Best of Daily Reflections: Parable of the Good SamaritanDaily Reflection / Produced by The High Calling
But a Samaritan, who was on a journey, came upon him; and when he saw him, he felt compassion...
I often read the story of the Good Samaritan imagining that one day I will display the kind of heroic behavior the Samaritan displays. Surely when the time arrives, I will willingly extend a hand and condescend myself to scoop someone out of a ditch. Yet, the actual story of the Good Samaritan does not contain any clear heroes or dramatic rewards for good deeds.
Even the villains, the Levite and the priest, do not commit acts of profane violence. They make split-second decisions: to walk on the other side of the street, to avert their eyes. This act of overlooking, ignoring, or passing those who lie before us in need is an act we have all committed. The Samaritan, in contrast, simply chooses to look, to notice, to draw near, and to respond.
One drawing by Rembrandt depicts the moment when the Samaritan approaches the door of the inn to exchange money with the innkeeper. Yet, this moment is somewhat obscured rather than featured in the drawing. Instead, the eye is drawn to a dog taking care of his “business” in the middle of the road. In this image, there is the sense that neighborly acts of mercy occur in the muck and mire of life, where things are dirty and devoid of glory.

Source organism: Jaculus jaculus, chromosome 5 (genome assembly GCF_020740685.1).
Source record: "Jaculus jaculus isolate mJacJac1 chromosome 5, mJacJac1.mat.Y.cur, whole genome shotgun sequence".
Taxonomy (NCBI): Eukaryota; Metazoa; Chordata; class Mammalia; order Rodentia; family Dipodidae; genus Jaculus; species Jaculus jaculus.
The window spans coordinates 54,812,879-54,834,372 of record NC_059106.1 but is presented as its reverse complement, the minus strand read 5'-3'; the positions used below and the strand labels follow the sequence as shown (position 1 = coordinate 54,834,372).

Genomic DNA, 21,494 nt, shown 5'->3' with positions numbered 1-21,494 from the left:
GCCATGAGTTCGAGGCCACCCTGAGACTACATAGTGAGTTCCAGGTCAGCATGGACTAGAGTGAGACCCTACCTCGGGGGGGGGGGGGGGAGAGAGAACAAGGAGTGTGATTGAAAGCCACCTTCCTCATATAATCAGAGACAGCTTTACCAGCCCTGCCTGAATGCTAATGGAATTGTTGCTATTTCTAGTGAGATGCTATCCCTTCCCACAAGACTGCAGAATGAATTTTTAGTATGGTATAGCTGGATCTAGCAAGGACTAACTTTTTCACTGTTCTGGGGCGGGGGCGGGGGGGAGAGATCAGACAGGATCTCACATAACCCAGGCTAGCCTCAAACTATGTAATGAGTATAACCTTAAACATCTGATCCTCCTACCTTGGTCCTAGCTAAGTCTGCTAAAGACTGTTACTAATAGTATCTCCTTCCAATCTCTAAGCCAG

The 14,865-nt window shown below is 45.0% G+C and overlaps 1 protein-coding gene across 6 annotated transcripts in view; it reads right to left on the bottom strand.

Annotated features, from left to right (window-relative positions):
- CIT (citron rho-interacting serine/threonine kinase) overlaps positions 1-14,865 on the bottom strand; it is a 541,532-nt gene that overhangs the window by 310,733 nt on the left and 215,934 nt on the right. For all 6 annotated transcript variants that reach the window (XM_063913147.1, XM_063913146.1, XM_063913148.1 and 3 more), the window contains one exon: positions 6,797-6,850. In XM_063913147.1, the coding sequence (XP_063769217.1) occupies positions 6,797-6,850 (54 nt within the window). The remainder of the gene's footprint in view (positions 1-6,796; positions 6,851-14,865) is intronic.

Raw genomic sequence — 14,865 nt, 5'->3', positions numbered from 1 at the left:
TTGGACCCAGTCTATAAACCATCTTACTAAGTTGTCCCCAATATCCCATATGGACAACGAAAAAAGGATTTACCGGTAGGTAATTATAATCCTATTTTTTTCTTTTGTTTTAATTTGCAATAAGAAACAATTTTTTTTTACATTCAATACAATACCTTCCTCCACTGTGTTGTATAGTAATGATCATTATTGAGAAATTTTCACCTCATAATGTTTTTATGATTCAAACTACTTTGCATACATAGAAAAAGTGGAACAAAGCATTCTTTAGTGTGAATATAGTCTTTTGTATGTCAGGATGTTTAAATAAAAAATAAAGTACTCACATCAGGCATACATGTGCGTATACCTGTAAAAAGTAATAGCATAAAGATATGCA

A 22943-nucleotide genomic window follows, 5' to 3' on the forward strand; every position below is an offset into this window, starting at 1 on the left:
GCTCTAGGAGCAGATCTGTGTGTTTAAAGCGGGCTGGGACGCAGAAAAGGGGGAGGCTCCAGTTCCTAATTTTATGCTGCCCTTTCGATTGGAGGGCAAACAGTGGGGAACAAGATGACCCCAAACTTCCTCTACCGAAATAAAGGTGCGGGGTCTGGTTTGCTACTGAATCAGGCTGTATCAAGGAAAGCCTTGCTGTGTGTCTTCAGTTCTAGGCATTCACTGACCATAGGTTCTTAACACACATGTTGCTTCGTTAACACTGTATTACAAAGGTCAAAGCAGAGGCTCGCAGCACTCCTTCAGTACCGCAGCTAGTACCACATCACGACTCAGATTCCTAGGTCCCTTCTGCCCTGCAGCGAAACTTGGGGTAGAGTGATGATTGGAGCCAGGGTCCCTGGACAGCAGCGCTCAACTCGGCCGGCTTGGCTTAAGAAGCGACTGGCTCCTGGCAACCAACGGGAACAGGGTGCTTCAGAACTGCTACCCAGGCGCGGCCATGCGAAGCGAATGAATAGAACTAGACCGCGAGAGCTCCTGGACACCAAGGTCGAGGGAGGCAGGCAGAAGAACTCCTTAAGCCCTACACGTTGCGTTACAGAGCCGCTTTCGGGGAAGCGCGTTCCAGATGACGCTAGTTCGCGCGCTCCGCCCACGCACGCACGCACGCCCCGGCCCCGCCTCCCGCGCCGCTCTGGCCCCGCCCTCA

To Jesus’ audience, the Samaritan is heretical and corrupt, about as unclean as the bleeding man in the ditch. Yet, it is the unclean Samaritan who cleans and restores the wounded man. How do we admit the depth of our need so that we allow those we would prefer remain at arm’s length to come and rescue us? What if our rescuers arrive in the form of our enemies? Or as someone we distrust, hate, stereotype, or toward whom we feel prejudiced? Someone who doesn’t speak the same language or worship the same God? Will we let these strangers bind our wounds?
Perhaps this parable teaches that the most neighborly thing we can do is submit ourselves to one another.
QUESTIONS FOR REFLECTION: From whom do you find it most difficult to accept help? When is it most difficult for you to admit weakness or vulnerability or to ask for help?
PRAYER: In the words of St. Francis: Lord, make me an instrument of your peace. Where there is
hatred, let me sow love. Where there is injury, pardon. Where there is doubt, faith. Where
there is despair, hope. Where there is darkness, light. Where there is sadness, joy. O Divine
Master, grant that I may not so much seek to be consoled, as to console; to be understood,
as to understand; to be loved, as to love. For it is in giving that we receive. It is in pardoning
that we are pardoned, and it is in dying that we are born to Eternal Life. Amen.